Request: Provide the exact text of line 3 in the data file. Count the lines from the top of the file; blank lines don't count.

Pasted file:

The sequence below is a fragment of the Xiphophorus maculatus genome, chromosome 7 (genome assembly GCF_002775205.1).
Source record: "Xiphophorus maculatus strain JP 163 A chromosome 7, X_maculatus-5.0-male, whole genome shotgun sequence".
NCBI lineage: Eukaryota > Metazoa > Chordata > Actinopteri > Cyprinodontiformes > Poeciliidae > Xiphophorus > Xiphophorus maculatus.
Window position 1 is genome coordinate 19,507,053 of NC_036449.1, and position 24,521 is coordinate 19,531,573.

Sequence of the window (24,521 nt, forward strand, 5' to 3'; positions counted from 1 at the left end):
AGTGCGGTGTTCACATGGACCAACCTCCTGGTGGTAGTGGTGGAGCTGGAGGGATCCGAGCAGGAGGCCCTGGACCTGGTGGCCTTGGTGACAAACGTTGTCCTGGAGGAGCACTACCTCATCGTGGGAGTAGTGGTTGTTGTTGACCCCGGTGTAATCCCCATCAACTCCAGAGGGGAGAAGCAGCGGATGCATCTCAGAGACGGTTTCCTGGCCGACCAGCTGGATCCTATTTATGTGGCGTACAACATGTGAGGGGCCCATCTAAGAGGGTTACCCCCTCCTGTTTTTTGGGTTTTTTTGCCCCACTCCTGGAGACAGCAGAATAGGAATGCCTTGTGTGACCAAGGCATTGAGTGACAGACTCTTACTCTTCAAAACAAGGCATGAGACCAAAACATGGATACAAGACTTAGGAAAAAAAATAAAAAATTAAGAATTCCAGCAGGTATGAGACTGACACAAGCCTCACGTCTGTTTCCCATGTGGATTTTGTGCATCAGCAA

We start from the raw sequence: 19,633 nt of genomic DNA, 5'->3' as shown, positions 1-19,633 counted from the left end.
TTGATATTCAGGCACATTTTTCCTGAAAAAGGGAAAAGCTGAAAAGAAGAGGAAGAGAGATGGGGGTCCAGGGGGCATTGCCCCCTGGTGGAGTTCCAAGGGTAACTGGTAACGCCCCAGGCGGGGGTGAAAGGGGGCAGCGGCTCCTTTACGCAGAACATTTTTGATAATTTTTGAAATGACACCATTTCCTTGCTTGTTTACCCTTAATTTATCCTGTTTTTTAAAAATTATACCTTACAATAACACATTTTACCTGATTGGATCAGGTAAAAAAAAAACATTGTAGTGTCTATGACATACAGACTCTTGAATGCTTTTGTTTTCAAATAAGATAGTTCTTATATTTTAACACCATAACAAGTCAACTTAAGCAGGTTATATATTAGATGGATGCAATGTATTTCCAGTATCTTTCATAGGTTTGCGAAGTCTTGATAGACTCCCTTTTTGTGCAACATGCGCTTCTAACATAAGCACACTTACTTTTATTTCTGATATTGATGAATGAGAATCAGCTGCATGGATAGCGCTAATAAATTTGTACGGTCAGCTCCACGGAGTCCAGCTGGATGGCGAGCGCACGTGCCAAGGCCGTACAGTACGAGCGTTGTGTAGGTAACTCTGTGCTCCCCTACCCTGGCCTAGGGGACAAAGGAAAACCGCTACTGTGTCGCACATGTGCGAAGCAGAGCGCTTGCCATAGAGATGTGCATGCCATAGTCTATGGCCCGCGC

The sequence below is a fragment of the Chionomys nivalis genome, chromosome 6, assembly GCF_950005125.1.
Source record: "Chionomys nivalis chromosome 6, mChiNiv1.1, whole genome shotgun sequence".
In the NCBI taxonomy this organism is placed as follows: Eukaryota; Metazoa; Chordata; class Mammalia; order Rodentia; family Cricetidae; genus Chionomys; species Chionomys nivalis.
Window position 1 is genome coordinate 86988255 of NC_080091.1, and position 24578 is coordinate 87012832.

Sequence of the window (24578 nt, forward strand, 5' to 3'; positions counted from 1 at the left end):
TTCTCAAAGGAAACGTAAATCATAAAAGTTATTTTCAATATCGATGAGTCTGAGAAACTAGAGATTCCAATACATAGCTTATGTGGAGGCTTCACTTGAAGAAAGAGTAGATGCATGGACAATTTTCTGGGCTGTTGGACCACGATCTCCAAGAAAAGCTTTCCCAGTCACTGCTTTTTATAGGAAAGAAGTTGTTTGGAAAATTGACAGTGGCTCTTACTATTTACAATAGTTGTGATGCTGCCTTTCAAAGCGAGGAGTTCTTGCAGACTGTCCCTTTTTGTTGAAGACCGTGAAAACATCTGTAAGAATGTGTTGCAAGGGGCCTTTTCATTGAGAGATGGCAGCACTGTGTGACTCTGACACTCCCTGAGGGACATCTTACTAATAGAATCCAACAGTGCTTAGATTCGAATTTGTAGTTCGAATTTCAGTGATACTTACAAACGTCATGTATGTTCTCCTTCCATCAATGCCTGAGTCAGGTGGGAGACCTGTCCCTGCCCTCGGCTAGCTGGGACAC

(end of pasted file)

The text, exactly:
NCBI lineage: Eukaryota > Metazoa > Chordata > Actinopteri > Cyprinodontiformes > Poeciliidae > Xiphophorus > Xiphophorus maculatus.